New in vitro interaction-parasite reduction ratio assay for early derisk in clinical development of antimalarial combinations
The development and spread of drug-resistant phenotypes substantially threaten malaria control efforts. Combination therapies have the potential to minimize the risk of resistance development but require intensive preclinical studies to determine optimal combination and dosing regimens. To support the selection of new combinations, we developed a novel in vitro-in silico combination approach to help identify the pharmacodynamic interactions of the two antimalarial drugs in a combination which can be plugged into a pharmacokinetic/pharmacodynamic model built with human monotherapy parasitological data to predict the parasitological endpoints of the combination. This makes it possible to optimally select drug combinations and doses for the clinical development of antimalarials. With this assay, we successfully predicted the endpoints of two phase 2 clinical trials in patients with the artefenomel-piperaquine and artefenomel-ferroquine drug combinations. In addition, the predictive performance of our novel in vitro model was equivalent to that of the humanized mouse model outcome. Last, our more informative in vitro combination assay provided additional insights into the pharmacodynamic drug interactions compared to the in vivo systems, e.g., a concentration-dependent change in the maximum killing effect (Emax) and the concentration producing 50% of the killing maximum effect (EC50) of piperaquine or artefenomel or a directional reduction of the EC50 of ferroquine by artefenomel and a directional reduction of Emax of ferroquine by artefenomel. Overall, this novel in vitro-in silico-based technology will significantly improve and streamline the economic development of new drug combinations for malaria and potentially also in other therapeutic areas.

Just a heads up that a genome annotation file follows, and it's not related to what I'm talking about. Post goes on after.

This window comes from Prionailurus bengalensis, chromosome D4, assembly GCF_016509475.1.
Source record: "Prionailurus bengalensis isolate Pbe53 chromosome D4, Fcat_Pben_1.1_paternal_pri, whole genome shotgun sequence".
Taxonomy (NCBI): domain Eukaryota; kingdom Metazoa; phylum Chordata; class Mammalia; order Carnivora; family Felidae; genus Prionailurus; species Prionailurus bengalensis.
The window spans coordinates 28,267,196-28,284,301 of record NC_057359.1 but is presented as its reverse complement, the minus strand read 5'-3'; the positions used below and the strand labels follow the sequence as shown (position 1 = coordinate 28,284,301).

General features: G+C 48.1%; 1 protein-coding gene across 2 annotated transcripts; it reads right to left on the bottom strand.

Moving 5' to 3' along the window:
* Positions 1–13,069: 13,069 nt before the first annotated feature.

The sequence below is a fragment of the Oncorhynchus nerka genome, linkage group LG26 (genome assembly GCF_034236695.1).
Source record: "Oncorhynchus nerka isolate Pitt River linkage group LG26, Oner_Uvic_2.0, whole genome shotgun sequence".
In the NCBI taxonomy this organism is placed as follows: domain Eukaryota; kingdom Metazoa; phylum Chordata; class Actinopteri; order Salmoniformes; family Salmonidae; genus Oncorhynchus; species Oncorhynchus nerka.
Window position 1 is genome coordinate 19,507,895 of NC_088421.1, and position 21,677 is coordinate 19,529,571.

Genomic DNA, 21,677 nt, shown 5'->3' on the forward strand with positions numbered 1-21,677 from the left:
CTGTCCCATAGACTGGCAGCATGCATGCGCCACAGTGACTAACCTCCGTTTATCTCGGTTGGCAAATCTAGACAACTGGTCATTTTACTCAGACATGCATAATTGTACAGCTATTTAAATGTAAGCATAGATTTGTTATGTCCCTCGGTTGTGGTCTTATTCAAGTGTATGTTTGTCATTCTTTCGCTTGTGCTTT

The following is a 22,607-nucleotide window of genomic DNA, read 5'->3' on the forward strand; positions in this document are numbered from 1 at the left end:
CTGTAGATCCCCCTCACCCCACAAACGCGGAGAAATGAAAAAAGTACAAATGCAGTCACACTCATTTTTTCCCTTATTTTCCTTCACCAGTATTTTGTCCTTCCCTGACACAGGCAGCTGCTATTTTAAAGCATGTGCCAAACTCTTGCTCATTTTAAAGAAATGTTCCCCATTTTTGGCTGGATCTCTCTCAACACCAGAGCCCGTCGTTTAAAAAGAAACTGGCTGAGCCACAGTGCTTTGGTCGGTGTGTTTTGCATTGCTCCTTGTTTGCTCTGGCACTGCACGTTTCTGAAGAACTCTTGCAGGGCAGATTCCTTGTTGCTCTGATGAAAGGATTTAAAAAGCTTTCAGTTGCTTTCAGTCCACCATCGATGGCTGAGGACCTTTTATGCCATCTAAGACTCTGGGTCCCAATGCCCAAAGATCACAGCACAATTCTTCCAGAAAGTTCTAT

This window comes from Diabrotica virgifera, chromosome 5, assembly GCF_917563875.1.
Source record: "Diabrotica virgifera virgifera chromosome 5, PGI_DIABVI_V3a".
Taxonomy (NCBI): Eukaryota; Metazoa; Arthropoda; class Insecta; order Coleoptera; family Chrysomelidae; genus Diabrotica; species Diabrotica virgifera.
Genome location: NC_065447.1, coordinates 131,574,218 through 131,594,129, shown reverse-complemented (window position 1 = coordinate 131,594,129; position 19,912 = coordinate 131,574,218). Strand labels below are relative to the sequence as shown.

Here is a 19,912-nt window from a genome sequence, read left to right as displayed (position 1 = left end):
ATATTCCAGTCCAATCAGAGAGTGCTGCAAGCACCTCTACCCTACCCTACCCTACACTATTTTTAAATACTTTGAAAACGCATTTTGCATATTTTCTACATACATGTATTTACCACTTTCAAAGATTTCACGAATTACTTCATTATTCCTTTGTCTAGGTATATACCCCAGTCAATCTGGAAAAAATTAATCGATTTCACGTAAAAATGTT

To view the full article, please visit the American Society for Microbiology website.